Krakelingen from Geraardsbergen | © Jan Coppens/Wikimedia Commons
Krakelingen from Geraardsbergen | © Jan Coppens/Wikimedia Commons

A giant omelet and clucking mascots

The one in Abbeville, Louisiana might be more famous, but the Wallonian village of Malmédy is just as proud of its Giant Omelet Festival. Every August, the members of the town’s Omelet Brotherhood don towering chefs hats, break 10,000 eggs and start frying their pride and joy in a skillet four meters in diameter. A marching band and clucking chicken mascots entertain people while they watch the cooks stir with their giant wooden spoons and wait for an omelet piece to come their way.

Roaming giants at the Ducasse of Ath

The slumbering Walloon town of Ath turns into a veritable ‘City of Giants‘ each year during the fourth weekend in August. For centuries, Goliath and his fresh-faced bride, the long-haired Samson, the mythical horse Bayard, and other oversized dolls have been taking over, drawing thousands of folklore lovers as they get married, get into biblical brawls, and generally parade around like they own the place.

Mr and Mrs Goliath | © Daniel Leclercq/WikiCommons
Mr and Mrs Goliath | © Daniel Leclercq/WikiCommons

Catching the dragon’s tail at the Ducasse of Mons

‘La Doudou’ is what Mons locals lovingly call their most famous festival. It still celebrates that time in the 14th century when a desperate procession of the remains of miracle worker St. Waudru magically worked in getting rid of the plague. To this day, the relic is paraded around on the Cart d’Or, an ornate, horse-pulled buggy, on Trinity Sunday, and the crowd has to jump in and help the animals get the gilded thing up a serious slope; if they don’t succeed, legend has it that the city could suffer terrible consequences. Once on the main square, the ‘Lumeçon’ can commence. During this fierce fight between St. George and his horse versus a large wickerwork dragon, members from the audience jump forward to grab one of the horse hairs attached to the creature’s tail. The battle is a boisterous affair, and participating audience members often operate on a little liquid courage.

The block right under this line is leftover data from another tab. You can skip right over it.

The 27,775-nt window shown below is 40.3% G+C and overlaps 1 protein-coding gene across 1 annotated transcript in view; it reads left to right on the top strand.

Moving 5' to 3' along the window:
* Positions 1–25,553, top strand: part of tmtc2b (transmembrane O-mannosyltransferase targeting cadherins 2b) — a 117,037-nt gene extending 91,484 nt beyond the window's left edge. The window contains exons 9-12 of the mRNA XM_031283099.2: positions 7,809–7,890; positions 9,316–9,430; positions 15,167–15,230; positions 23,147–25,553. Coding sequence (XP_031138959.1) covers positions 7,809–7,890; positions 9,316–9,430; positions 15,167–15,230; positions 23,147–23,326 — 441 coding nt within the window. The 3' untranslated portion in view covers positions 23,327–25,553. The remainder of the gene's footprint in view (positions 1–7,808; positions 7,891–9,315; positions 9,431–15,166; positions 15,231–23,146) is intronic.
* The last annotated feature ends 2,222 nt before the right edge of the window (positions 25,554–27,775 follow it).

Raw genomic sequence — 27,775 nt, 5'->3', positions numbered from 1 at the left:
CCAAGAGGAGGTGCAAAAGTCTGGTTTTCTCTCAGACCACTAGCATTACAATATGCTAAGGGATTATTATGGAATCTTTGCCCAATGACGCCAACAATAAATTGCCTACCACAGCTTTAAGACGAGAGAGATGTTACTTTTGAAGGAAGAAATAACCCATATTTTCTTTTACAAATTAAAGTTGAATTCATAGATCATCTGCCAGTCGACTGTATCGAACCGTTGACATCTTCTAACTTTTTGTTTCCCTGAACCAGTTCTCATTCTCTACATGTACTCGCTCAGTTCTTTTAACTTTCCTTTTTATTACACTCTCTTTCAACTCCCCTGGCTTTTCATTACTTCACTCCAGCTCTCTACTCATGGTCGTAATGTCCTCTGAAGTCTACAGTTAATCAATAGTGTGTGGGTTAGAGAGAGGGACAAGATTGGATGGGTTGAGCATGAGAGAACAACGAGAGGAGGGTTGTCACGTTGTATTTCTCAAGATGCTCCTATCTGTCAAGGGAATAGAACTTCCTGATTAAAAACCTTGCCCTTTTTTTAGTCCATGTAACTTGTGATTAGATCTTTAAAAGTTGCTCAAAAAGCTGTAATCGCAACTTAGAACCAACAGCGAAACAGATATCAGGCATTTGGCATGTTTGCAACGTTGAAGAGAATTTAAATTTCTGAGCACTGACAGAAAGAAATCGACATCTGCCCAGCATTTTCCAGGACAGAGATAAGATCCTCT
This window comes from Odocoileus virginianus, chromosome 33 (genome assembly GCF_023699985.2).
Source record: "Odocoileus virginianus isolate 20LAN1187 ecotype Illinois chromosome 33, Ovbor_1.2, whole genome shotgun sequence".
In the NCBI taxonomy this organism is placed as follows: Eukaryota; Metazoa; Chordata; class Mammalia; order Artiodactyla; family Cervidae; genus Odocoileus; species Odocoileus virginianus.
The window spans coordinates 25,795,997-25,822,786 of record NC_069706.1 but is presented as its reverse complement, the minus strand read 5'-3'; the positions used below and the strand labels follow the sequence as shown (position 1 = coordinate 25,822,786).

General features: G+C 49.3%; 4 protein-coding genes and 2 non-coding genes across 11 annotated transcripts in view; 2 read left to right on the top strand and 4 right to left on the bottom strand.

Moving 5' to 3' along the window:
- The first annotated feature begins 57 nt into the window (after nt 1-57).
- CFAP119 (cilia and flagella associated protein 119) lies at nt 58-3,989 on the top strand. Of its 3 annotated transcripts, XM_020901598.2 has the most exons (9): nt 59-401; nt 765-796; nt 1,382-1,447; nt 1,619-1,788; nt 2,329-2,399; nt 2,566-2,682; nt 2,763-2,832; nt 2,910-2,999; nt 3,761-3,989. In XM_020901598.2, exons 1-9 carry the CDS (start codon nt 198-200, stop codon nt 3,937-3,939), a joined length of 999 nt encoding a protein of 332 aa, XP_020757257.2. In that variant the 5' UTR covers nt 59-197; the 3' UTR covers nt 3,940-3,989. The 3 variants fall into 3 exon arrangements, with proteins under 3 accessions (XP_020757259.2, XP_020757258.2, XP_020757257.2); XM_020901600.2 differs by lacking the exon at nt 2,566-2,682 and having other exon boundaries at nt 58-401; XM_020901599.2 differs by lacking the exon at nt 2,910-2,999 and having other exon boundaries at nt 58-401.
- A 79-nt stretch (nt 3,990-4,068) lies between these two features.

Mons' wicker dragon being carried to the fight | © David Taquin/Flickr
Mons’ wicker dragon being carried to the fight | © David Taquin/Flickr

The meyboom vendetta between Brussels and Leuven

Every single August 9th, a ‘tree of joy’ or ‘meyboom’ must be planted in Brussels before the clock strikes 5pm. If not, it would be a surrender to the people of Leuven, a shame too great to bear – at least according to the Brusselaars. The ritual of the maypole stretches back all the way to the early 13th century when the people of Brussels claim that they were celebrating a wedding when they fought off an attack from the Leuvenaars and planted a beautiful young beech to celebrate. The Leuvenaars, on the other hand, remember quite acutely that they stole the true maypole from Brussels in 1974, so it was never up by 5pm that year. They too have been planting their ‘one and only true maypole’ with a big folk feast ever since.